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Quick Copy View. Place Hold. Add a Review. Add To List. Holly Springs Community - Childrens Non-fiction. And then started teaching at the University of Alaska and been doing that since the late seventies. Ryan Gray: What has been the response- so you started at Cornell and you start a program there to teach wilderness medicine, and that was part of a response to Katrina, correct?
Todd Miner: Yeah I received a phone call out of the blue about ten years ago from a faculty member at Weill Cornell Medical College who was looking for a collaborator on a grant he was writing. He had a number of emergency medicine docs and EMS providers, went down to Katrina to help out, and they basically got their biscuits spanked when they were down there. And so Jay Lemery, my colleague connected with me and we wrote a grant. We ended up teaching some classes together, we started a wilderness medicine elective for med students, and really enjoyed teaching that class.
We got great feedback consistently; these third and fourth year medical students would tell us that it was the best class they had in their four years of medical school, and that really I think charged both of us. And during this time I was the Executive Director for Cornell Outdoor Education in Ithaca, about five hours away from New York City and the medical school, and saw a similar need on the Cornell campus with premed students.
We had a number of just really bright, really energetic premed students who were part of our outdoor- they were our outdoor leaders for the Cornell Outdoor Education program. They were stuck in classes, and labs, and lectures, and really were hungry to get their hands dirty with medicine, with actually talking with physicians and getting involved.
The hunger of the premeds for actually getting involved with physicians was palpable. How do I get clinical experience? I find it so hard. Ryan Gray: So talk about that. Talk about the program and why you set it up at the University of Colorado, and what the response has been. Todd Miner: Sure.
And so we put together a two week program; the first week focused on emergency medicine on the medical campus, in the hospital, very much hands on.
Sort of a mini med school type of approach with lots of labs and lots of lectures, and then a week focused more on wilderness medicine and application up at a camp in the Rocky Mountains. So they get a really I think excellent introduction to the profession of medicine. We have about twenty different attending physicians and residents come in as guest lecturers, they share their stories about how they- what they majored in, what they did in between undergraduate and medical school if there was that gap, why they went into their specialty, what they love about medicine, what they hate about medicine.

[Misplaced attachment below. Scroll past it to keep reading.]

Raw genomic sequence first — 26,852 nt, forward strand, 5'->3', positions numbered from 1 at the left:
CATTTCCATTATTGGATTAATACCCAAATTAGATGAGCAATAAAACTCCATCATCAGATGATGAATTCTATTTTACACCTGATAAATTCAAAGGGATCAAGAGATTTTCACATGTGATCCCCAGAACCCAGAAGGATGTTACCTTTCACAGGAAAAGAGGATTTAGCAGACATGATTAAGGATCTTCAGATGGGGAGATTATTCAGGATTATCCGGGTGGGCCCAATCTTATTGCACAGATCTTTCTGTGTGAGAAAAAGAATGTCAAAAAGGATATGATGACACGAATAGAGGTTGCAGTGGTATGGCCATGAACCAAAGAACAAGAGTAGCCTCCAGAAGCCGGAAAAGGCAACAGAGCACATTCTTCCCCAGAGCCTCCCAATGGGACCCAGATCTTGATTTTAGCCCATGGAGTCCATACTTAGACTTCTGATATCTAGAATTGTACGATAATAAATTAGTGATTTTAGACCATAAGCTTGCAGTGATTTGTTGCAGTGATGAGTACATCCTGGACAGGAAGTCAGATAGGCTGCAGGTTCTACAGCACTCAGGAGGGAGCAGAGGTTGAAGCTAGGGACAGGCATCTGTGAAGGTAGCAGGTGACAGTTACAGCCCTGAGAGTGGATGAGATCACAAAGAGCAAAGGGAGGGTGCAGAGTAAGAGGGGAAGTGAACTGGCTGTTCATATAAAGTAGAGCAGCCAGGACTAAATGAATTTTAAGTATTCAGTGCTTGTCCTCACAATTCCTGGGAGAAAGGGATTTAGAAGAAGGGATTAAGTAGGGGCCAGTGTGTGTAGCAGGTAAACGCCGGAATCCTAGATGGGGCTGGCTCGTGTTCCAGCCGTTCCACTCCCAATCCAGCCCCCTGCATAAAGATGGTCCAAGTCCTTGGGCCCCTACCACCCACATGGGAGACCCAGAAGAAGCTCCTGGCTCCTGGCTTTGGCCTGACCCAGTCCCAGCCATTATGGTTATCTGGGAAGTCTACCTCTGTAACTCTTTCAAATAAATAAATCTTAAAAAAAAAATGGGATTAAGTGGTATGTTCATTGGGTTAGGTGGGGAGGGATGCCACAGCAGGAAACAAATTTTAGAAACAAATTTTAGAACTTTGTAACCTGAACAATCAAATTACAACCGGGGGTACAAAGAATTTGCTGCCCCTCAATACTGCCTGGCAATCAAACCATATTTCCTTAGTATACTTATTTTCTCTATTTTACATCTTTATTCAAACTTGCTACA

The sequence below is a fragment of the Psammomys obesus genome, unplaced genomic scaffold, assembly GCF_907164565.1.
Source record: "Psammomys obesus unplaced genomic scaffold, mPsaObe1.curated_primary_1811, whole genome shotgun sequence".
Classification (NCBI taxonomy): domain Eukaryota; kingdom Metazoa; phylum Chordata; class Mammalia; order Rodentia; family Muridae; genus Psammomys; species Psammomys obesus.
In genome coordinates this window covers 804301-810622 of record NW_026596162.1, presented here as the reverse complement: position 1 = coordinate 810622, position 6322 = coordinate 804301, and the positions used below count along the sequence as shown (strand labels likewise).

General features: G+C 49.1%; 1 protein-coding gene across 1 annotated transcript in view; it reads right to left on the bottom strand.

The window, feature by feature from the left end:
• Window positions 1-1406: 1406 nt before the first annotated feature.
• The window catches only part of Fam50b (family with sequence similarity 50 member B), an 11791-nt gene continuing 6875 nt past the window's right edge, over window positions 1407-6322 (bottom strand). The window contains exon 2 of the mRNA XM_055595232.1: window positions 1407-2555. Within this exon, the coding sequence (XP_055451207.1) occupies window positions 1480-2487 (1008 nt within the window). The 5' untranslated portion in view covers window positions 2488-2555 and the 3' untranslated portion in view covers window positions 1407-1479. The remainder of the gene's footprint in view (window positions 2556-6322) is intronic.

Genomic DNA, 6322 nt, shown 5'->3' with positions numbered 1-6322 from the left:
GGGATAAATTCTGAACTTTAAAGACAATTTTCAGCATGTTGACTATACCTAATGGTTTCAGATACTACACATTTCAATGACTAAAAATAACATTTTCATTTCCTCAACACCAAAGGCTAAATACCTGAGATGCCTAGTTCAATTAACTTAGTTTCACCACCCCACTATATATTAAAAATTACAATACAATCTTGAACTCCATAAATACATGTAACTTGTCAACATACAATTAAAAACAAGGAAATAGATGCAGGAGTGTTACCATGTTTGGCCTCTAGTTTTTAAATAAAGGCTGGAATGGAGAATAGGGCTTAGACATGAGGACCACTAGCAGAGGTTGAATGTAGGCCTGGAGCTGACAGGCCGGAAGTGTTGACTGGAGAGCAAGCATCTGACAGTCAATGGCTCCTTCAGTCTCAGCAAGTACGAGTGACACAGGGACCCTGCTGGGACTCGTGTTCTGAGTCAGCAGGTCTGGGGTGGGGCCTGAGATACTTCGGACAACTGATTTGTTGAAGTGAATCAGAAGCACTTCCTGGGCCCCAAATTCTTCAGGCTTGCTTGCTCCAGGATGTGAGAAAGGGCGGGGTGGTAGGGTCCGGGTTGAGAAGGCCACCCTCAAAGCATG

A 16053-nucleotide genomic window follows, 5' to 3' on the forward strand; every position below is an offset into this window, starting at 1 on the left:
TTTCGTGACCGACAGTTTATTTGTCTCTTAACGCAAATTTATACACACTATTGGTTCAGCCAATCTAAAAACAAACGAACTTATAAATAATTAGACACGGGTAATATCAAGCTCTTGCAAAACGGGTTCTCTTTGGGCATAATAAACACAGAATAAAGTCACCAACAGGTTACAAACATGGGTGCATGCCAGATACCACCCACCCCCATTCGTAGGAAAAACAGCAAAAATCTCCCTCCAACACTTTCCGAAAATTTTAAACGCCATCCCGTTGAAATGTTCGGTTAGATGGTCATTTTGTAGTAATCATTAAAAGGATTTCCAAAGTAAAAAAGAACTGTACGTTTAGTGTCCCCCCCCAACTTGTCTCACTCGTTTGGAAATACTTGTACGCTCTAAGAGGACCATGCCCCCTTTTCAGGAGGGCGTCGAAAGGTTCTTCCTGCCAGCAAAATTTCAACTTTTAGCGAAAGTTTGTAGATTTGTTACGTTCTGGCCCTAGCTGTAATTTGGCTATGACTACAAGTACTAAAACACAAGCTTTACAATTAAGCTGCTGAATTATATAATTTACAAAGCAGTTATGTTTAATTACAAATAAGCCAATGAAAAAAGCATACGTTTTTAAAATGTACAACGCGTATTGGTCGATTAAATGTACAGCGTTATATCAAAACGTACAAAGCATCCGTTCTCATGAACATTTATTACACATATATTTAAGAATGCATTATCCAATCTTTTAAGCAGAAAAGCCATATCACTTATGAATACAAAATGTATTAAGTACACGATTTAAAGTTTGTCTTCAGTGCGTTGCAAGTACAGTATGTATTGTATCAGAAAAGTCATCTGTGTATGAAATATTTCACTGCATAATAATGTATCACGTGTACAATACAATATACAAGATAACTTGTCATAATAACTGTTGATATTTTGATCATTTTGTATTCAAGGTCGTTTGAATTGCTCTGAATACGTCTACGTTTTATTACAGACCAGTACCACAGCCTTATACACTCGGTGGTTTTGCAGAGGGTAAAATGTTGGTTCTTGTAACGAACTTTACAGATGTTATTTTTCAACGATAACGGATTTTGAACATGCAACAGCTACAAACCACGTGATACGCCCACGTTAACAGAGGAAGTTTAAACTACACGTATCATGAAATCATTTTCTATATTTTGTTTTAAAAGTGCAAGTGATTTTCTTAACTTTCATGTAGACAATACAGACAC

In the summer we do a three day mini backpack trip to really get away from the plugs and the screens, and truly immerse ourselves in the great outdoors so that they can appreciate Colorado and the natural world as well as make the wilderness medicine part that much more relevant.
Todd Miner: I am, for three days, yes. I personally love it, some students find it frustrating. Todd Miner: Yeah well I mean medicine is a team sport and so is the wilderness.
Ryan Gray: So being in the Air Force as a flight surgeon, I had to go to survival school- SERE, and they taught us how to kill a rabbit, and a chicken, and de-feather the chicken, and skin and gut the rabbit. Do you teach that sort of stuff too? Ryan Gray: Is there a particular student that comes to these events or classes? Are they students that- are they mostly male students that know they want to be emergency room physicians, or is there a good mix of everything? I mean my favorite students are the ones that come from the city or the suburbs and have never camped before.
We probably have slightly more female than male students. Ryan Gray: Yeah and I would assume- and this is just kind of funny, with the looming zombie apocalypse I think these are great skills to have.
Todd Miner: Yeah, oh no absolutely. And so this preparation for a non world where one has to be much more self-aware, have situational awareness, be able to be self-sufficient I think is a life skill whether somebody ends up using it in medicine or ends up in a whole different career track, these are great and very valuable skills to have. Wilderness Survival Pocket Naturalist Guide.
Outdoor Living Skills Guide Set of 6. Camping Bingo Game.
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